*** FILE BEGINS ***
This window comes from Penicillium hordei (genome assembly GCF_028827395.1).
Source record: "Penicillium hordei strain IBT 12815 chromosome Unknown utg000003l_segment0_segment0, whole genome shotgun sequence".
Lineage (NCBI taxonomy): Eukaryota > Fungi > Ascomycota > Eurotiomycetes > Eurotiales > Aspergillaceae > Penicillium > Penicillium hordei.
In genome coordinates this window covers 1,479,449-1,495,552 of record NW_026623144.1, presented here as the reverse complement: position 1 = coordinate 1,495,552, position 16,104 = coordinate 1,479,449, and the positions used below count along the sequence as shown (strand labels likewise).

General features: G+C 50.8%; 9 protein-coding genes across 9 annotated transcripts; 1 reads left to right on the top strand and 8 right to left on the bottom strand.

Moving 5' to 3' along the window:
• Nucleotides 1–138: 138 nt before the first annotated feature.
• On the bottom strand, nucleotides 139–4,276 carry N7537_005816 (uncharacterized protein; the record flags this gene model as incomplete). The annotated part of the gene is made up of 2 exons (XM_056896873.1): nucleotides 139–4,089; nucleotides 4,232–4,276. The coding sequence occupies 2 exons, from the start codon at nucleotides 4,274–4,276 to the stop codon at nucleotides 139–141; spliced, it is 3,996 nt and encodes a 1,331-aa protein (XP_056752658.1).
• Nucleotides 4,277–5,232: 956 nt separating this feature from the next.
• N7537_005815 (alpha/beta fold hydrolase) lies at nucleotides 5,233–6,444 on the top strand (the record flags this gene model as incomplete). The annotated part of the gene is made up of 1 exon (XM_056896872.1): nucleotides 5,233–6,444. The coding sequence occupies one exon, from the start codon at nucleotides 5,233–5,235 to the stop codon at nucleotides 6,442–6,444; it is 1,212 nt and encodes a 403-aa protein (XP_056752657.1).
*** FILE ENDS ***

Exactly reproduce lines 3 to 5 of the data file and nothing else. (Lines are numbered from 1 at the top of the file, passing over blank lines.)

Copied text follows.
Lineage (NCBI taxonomy): Eukaryota > Fungi > Ascomycota > Eurotiomycetes > Eurotiales > Aspergillaceae > Penicillium > Penicillium hordei.
In genome coordinates this window covers 1,479,449-1,495,552 of record NW_026623144.1, presented here as the reverse complement: position 1 = coordinate 1,495,552, position 16,104 = coordinate 1,479,449, and the positions used below count along the sequence as shown (strand labels likewise).

General features: G+C 50.8%; 9 protein-coding genes across 9 annotated transcripts; 1 reads left to right on the top strand and 8 right to left on the bottom strand.